(12 March 2019) – The Asian Forum for Human Rights and Development (FORUM-ASIA), Suara Rakyat Malaysia (SUARAM), Pusat KOMAS, and the ASEAN SOGIE Caucus express grave concern over the public reaction from conservative groups and government officials to the Women’s March on 9 March 2019. Particularly the backlash received by the Organising Committee of the march and the Lesbian, Gay, Bisexual, Transgender, Intersex, and Queer (LGBTIQ) people in the country has been worrying. We urge the concerned parties to act with restraint and with full attention to the legitimate demands of civil society organisation on substantive equality.
The recent Women’s March on 9 March 2019 was a peaceful rally, during which one of the main demands were to end all forms of violence and discrimination, including against people with diverse sexual orientation, gender identity and expression, and sex characteristics (SOGIESC). The march itself and all the demands made during the gathering fall fully within the freedom of expression and peaceful assembly, as guaranteed for all Malaysian citizens.
However, the response to the march has not done so. One problematic statement, for example, came from the Government’s Minister of Religion, Mr. Minister Mujahid Yusof Rawa, who stated that the march was ‘a misuse of democratic space.’ Additionally, the Ministry of Home Affairs reported that the Police is investigating the organisers of the rally on the allegation of conducting a rally without a permit.
The anti-LGBTIQ backlash has led to breaches of the right to privacy of some assembly participants. Social media posts inciting hatred against LGBTIQ persons used photographs of women and girls wearing hijab while also holding a rainbow flag without their consent.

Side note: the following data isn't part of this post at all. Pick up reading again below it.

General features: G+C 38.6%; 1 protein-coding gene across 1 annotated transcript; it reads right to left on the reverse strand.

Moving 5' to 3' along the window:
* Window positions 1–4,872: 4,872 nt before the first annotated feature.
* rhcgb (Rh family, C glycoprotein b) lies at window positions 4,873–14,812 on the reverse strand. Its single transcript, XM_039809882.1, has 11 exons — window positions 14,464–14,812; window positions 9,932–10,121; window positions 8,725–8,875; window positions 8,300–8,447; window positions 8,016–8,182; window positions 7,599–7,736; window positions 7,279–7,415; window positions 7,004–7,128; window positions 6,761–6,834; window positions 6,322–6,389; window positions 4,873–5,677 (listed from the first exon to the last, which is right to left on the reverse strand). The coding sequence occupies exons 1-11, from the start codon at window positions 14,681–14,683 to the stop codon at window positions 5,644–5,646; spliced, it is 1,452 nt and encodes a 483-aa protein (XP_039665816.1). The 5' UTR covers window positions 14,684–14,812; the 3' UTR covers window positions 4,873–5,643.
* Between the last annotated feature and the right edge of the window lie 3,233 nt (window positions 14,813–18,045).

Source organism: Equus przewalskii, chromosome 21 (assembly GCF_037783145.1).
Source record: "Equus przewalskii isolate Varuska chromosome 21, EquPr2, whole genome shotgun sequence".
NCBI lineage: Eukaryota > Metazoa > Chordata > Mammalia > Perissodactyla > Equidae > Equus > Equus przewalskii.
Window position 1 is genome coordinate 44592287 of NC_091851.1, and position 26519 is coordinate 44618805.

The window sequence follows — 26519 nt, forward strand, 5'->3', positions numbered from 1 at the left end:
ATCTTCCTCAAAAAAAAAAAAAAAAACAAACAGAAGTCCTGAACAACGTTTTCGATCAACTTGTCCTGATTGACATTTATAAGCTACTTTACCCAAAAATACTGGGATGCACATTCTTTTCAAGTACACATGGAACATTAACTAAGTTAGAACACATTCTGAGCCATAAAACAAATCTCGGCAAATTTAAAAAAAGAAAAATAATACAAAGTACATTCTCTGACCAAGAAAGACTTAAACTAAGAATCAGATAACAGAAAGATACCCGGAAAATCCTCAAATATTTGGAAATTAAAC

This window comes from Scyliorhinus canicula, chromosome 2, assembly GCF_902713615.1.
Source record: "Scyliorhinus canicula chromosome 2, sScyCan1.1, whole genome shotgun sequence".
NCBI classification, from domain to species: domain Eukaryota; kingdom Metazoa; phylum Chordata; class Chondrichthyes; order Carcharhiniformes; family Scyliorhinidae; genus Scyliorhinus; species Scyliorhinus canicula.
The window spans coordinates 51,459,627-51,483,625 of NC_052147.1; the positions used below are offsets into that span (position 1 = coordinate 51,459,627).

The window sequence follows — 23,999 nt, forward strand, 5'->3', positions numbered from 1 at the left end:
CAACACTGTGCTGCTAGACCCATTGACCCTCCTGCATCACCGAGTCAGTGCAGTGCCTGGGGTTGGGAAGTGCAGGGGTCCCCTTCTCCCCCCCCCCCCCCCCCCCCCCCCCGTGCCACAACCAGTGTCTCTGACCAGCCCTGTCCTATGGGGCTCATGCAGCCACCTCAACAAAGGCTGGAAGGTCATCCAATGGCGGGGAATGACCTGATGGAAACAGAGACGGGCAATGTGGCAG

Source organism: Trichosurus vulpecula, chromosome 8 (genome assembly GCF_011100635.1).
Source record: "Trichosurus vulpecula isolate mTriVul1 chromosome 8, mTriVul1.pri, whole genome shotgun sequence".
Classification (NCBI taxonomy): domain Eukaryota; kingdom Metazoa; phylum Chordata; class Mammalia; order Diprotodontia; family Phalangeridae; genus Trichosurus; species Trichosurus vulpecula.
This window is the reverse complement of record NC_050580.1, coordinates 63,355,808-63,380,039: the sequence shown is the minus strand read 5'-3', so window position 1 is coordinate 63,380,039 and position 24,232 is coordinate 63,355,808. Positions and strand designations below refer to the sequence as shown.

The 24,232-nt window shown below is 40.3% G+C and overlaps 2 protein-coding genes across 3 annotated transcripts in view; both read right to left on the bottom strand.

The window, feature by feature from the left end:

This is not the first time the Government of Malaysia has made discriminatory statements and actions against the LGBTIQ community. Since the Government took power in May 2018, the harassment of the LGBTIQ community has continued, including: the removal of LGBTIQ portraits from an exhibition; the raid of a gay bar supposedly for promoting LGBTIQ culture; the caning of two women accused of performing lesbian sex; and hate crimes against transgender women leading to death and injuries. These, and other incidents have seriously affected the safety and security of LGBTIQ persons.
All human have equal rights, including to the freedom of expression, assembly and association, as enshrined in the Universal Human Rights Declaration (UDHR), as well as in the Federal Constitution of Malaysia Article 10. The recent attacks against the LGBTIQ community tell a different story, which is indicative of the shrinking civic space for the LGBTIQ community in offline and online spaces.
Recent statements from the Government have further fuelled the persecution of women human rights defenders and the LGBTIQ community. It is an irrational act to further polarise public views on LGBTIQ rights by leaning on conservative sentiments. It is an insidious attempt to weaken the existing solidarity between LGBTIQ activists and the feminist movement.
FORUM-ASIA, SUARAM, Pusat KOMAS, and the ASEAN SOGIE Caucus stand in solidarity with the organisers of the march, as well as the affected women human right defenders and LGBTIQ persons in Malaysia. We call on the Government of Malaysia to put a halt to the persecution of the LGBTIQ community, and to take immediate steps to improve the human rights protection of all people in the country, as promised in its election manifesto.
Democracy and respect for fundamental freedoms are inherently connected. A legitimate democracy rests on a society in which the concerns and hopes of marginalised groups are expressed without fear. A society in which such concerns are addressed seriously, and not trivialised. During its recent Universal Periodic Review, Malaysia already positioned itself as a leader in promoting human rights, both globally and within the region. It is time for the Government uphold these human rights commitment, particularly when it comes to women human rights defenders and the LGBTIQ communi